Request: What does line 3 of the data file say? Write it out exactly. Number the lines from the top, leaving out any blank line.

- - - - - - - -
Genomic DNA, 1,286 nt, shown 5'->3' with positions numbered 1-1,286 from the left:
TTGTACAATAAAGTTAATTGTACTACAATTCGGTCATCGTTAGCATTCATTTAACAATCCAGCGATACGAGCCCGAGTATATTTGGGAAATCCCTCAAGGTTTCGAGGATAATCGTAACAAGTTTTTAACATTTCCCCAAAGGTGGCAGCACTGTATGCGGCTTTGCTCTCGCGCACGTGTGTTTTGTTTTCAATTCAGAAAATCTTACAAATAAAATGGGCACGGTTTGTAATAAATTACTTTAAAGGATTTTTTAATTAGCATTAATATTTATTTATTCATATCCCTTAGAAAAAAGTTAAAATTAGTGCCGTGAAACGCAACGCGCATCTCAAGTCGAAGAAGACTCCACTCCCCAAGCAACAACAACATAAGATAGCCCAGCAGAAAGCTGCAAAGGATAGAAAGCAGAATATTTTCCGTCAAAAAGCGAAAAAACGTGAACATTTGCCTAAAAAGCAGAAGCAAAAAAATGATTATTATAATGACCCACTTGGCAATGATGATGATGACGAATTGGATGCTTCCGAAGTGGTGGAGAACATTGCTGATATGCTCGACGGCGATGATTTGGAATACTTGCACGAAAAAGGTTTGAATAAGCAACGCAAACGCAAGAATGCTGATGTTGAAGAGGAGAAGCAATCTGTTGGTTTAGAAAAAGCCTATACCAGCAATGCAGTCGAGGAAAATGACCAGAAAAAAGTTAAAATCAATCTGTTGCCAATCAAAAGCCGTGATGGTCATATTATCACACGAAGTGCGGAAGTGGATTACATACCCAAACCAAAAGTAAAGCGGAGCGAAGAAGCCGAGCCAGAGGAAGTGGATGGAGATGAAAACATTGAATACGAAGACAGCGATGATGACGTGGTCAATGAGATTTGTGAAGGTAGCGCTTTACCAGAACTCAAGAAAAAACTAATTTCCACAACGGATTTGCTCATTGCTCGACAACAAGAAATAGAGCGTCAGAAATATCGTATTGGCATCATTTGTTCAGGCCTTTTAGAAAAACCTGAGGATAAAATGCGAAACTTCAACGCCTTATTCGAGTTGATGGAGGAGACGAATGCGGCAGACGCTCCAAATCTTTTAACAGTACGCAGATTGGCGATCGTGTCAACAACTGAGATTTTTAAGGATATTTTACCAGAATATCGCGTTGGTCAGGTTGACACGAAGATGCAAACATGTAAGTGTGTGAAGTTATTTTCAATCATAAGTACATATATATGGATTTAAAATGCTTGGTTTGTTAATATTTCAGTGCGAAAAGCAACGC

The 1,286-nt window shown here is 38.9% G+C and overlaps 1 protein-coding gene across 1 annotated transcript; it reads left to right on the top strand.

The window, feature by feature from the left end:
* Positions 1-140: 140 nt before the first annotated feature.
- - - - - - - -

The 1,286-nt window shown here is 38.9% G+C and overlaps 1 protein-coding gene across 1 annotated transcript; it reads left to right on the top strand.